Two profoundly important posts today from Scott Horton, of Harper's, shining much needed light on the machinations of the Bush Justice Department.
First, Horton addresses the prosecution of attorney Paul Minor and judges Wes Teel and John Whitfield in Mississippi. "In many respects the case against Minor looks like a rehashing of the prosecution of Governor Don E. Siegelman next door in Alabama," Horton writes.
Horton highlights several key points about the Minor case:
* The charges brought by the government were sloppy and almost incomprehensible. Most public-corruption cases involve a quid pro quo, but that was not present here and was not even required by the judge.
* Circumstances around the selection of Judge Henry Wingate were "mysterious," and Wingate's conduct of the case was "aberrational." (Much more on this coming in Horton's blog and here at Legal Schnauzer.)
* Mississippi lawyer Richard Scruggs, like Minor, made loans to Mississippi judges but was not prosecuted. Of course, Scruggs tends to support Republicans more than Democrats (Minor is an ardent Democrat), and Scruggs' brother-in-law is U.S. Senator Trent Lott (R-MS), who might have played an improper role in protecting Scruggs.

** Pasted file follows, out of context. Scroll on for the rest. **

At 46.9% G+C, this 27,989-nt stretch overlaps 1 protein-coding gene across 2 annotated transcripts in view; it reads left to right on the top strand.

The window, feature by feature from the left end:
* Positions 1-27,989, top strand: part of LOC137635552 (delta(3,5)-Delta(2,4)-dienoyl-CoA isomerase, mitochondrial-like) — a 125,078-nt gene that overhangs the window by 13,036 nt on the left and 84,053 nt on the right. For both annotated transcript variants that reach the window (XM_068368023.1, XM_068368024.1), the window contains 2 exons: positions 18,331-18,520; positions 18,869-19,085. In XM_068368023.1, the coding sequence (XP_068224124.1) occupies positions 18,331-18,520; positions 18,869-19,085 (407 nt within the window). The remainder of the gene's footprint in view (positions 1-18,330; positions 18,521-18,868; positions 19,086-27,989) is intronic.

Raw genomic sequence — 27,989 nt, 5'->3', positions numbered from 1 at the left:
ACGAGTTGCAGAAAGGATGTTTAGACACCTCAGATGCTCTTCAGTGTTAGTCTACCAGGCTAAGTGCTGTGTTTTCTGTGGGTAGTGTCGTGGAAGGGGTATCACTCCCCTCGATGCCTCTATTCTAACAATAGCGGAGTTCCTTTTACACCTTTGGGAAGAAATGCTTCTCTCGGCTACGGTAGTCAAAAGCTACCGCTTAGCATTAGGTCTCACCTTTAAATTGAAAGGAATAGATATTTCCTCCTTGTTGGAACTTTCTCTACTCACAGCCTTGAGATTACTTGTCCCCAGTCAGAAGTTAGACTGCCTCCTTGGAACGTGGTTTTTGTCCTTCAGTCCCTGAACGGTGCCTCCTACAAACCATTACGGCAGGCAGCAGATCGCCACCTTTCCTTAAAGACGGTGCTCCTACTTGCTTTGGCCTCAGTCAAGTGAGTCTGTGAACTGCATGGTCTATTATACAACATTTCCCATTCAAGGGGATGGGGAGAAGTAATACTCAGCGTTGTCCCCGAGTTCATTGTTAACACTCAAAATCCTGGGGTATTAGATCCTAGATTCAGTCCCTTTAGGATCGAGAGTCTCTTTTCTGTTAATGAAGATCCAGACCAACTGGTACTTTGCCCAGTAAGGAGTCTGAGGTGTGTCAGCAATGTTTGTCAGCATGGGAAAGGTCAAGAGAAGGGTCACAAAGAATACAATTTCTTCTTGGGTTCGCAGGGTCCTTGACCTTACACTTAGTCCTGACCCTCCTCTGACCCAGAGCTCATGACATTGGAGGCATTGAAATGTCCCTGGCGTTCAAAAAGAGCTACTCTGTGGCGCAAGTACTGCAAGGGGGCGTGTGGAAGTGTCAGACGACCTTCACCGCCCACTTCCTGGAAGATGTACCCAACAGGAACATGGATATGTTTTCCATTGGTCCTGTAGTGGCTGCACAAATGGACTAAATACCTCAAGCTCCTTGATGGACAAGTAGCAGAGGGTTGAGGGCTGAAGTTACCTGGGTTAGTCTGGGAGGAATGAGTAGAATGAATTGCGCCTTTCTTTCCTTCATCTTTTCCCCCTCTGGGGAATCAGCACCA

* FBI special agent Matthew Campbell, a forensic-accountancy expert, was reassigned after questioning Scruggs' ties to Lott. Campbell was replaced by Kevin Rust, who according to campaign-finance records, supported a Chamber of Commerce-supported judge.
(Note: Since one of the pluses of having a blog is getting to toot your own horn from time to time, we feel compelled to mention that Horton kindly references the Legal Schnauzer in today's post. The mention comes in blurb/footnote No. 3.)
Horton's second major post today focuses on Time magazine's report about the Don Siegelman prosecution in Alabama.
This information jumped out at your humble blogger? Horton says he knows of at least three cases where people have raised complaints about Republican wrongdoing in Alabama only to be ignored by the Justice Department. If the complainant persists, he or she begins to receive threats.
You can add me to that list. I've had that very experience, and I will be providing readers with the details very soon.